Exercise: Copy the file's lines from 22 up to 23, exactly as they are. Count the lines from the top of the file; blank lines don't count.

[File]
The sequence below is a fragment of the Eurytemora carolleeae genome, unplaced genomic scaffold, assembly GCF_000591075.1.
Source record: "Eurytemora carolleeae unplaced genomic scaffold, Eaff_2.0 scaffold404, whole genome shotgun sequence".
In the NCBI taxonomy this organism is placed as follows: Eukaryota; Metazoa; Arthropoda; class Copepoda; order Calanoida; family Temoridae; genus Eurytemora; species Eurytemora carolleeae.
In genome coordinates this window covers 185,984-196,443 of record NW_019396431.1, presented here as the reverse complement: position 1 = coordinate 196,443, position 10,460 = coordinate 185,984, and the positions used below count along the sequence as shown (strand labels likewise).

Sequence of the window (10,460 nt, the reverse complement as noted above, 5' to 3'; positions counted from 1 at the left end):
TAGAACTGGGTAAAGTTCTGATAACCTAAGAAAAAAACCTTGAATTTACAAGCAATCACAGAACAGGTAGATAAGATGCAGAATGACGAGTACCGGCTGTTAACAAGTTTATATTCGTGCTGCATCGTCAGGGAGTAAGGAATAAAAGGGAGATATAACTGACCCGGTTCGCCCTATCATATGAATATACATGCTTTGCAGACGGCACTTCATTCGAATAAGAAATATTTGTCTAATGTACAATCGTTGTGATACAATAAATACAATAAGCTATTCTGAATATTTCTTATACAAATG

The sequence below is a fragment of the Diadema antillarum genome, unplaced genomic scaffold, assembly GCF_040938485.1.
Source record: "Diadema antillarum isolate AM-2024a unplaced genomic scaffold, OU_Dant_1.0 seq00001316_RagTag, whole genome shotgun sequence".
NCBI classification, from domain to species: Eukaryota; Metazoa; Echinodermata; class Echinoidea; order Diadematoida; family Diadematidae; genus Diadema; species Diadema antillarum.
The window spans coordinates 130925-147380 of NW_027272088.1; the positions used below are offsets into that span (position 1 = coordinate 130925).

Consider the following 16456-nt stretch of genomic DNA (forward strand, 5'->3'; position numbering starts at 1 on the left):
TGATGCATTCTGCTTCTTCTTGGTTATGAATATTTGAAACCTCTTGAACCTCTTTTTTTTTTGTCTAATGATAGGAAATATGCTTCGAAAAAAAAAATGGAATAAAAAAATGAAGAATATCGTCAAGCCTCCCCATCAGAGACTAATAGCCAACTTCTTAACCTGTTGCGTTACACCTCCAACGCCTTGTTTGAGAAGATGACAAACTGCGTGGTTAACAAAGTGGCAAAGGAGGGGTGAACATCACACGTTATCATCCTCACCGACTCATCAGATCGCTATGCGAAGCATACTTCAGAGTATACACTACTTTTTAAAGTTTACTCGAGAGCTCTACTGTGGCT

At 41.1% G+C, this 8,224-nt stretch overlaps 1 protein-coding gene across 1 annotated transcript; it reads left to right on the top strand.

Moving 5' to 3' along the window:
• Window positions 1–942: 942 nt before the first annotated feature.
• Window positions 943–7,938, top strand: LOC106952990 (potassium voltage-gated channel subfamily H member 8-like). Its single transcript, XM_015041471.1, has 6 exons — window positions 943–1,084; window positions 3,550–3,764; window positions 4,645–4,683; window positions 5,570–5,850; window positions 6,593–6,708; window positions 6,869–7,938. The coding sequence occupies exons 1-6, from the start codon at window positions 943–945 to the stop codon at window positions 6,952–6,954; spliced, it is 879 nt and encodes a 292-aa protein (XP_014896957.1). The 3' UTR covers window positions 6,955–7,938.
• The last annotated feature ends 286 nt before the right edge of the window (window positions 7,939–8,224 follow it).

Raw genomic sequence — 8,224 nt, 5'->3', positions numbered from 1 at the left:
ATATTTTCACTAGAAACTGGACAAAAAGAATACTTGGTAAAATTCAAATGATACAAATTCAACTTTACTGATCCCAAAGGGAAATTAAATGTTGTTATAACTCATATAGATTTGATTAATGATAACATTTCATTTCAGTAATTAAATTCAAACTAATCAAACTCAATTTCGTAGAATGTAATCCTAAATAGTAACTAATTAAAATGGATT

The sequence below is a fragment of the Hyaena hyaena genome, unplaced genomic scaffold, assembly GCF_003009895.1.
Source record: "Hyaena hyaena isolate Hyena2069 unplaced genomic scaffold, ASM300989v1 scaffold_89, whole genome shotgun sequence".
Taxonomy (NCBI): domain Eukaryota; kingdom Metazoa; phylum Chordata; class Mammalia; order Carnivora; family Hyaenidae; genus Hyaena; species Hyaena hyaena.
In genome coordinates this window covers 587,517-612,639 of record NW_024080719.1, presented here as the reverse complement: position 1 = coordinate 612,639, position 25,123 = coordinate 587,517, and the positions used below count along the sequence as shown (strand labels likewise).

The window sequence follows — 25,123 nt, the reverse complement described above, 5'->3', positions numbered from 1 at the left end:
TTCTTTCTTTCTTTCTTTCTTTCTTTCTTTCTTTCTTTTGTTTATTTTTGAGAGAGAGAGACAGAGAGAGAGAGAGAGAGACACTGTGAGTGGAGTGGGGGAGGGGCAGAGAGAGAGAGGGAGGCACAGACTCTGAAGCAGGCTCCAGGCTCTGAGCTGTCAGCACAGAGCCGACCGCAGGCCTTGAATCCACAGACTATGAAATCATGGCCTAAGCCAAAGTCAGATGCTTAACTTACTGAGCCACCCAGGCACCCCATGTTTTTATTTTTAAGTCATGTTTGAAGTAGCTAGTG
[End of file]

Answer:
Taxonomy (NCBI): domain Eukaryota; kingdom Metazoa; phylum Chordata; class Mammalia; order Carnivora; family Hyaenidae; genus Hyaena; species Hyaena hyaena.
In genome coordinates this window covers 587,517-612,639 of record NW_024080719.1, presented here as the reverse complement: position 1 = coordinate 612,639, position 25,123 = coordinate 587,517, and the positions used below count along the sequence as shown (strand labels likewise).